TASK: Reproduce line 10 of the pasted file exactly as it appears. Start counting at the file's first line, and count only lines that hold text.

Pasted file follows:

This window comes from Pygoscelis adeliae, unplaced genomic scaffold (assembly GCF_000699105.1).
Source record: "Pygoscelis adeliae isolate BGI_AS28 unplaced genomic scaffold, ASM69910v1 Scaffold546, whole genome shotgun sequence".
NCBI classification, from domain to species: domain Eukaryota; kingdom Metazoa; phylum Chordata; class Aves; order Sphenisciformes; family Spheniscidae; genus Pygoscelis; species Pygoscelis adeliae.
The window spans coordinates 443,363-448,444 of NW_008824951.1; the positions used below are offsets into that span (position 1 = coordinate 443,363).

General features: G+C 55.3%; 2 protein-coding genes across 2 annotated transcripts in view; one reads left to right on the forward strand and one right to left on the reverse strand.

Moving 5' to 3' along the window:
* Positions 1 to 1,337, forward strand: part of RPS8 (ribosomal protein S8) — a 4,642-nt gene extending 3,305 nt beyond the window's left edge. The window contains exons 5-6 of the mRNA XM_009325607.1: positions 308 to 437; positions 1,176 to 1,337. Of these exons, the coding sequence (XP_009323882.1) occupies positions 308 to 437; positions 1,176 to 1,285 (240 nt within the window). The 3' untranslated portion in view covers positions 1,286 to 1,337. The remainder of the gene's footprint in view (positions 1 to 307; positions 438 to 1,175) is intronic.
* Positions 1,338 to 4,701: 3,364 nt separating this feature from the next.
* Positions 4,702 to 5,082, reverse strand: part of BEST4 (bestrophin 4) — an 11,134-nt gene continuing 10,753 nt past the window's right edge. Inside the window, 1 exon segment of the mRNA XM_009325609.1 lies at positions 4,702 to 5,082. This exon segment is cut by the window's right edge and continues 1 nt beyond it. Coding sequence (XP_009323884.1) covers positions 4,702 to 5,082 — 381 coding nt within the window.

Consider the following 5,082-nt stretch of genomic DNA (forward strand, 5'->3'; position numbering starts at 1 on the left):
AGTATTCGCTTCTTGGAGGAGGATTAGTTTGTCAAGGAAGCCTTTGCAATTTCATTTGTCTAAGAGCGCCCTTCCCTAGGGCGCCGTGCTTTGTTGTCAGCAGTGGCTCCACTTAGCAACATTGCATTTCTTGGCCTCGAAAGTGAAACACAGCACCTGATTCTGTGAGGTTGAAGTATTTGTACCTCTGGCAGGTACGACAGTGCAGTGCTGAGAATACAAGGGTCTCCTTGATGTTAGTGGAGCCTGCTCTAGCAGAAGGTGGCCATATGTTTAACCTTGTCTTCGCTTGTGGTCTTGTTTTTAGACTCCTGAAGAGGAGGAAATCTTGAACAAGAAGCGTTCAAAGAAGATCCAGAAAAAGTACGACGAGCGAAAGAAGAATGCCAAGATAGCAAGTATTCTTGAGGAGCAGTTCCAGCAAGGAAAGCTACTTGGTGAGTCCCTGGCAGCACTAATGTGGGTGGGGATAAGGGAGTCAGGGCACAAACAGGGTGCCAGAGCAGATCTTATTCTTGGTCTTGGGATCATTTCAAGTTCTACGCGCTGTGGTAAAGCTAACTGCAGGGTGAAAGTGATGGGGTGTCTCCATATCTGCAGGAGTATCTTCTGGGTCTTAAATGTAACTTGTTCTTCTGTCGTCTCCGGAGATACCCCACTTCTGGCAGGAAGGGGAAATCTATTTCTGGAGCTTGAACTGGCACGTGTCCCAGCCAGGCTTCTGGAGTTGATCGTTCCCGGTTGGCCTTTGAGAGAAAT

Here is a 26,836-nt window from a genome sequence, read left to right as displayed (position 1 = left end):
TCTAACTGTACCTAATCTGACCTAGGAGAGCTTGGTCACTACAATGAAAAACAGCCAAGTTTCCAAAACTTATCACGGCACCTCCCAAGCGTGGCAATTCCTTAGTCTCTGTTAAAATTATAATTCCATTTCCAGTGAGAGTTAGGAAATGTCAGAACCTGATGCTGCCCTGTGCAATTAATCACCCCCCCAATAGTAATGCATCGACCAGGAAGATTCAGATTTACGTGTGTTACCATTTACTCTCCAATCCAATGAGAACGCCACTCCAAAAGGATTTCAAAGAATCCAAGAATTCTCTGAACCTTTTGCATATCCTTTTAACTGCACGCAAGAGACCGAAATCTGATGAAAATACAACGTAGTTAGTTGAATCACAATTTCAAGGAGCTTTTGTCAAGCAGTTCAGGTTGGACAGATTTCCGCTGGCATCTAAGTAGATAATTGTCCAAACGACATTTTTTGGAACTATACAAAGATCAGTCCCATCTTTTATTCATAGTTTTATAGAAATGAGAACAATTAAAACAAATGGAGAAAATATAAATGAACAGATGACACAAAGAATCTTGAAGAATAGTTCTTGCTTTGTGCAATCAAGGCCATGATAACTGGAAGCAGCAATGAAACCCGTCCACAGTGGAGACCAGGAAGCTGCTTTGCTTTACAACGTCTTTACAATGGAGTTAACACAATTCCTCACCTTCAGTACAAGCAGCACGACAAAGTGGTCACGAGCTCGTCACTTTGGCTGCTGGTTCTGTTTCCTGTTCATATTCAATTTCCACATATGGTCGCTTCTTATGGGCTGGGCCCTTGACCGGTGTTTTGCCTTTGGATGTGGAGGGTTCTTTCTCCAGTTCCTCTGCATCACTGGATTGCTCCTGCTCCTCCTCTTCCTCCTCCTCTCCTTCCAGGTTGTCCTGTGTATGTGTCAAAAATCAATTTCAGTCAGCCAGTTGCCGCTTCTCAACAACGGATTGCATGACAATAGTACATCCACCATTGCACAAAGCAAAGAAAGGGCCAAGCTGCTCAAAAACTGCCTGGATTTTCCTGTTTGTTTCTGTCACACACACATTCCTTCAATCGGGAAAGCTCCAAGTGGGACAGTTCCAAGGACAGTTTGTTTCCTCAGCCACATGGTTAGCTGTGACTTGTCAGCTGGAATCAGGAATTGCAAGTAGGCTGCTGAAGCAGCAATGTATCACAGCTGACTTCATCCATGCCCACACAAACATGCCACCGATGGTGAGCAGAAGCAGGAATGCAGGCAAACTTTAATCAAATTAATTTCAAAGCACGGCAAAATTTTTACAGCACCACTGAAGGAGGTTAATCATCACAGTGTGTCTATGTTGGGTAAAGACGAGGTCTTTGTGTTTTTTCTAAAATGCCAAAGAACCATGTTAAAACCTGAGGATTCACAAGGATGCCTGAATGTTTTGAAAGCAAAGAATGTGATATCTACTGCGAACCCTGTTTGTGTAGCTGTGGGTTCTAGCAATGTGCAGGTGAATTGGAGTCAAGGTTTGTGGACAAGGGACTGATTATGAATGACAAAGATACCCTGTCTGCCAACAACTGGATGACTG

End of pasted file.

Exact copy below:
Consider the following 5,082-nt stretch of genomic DNA (forward strand, 5'->3'; position numbering starts at 1 on the left):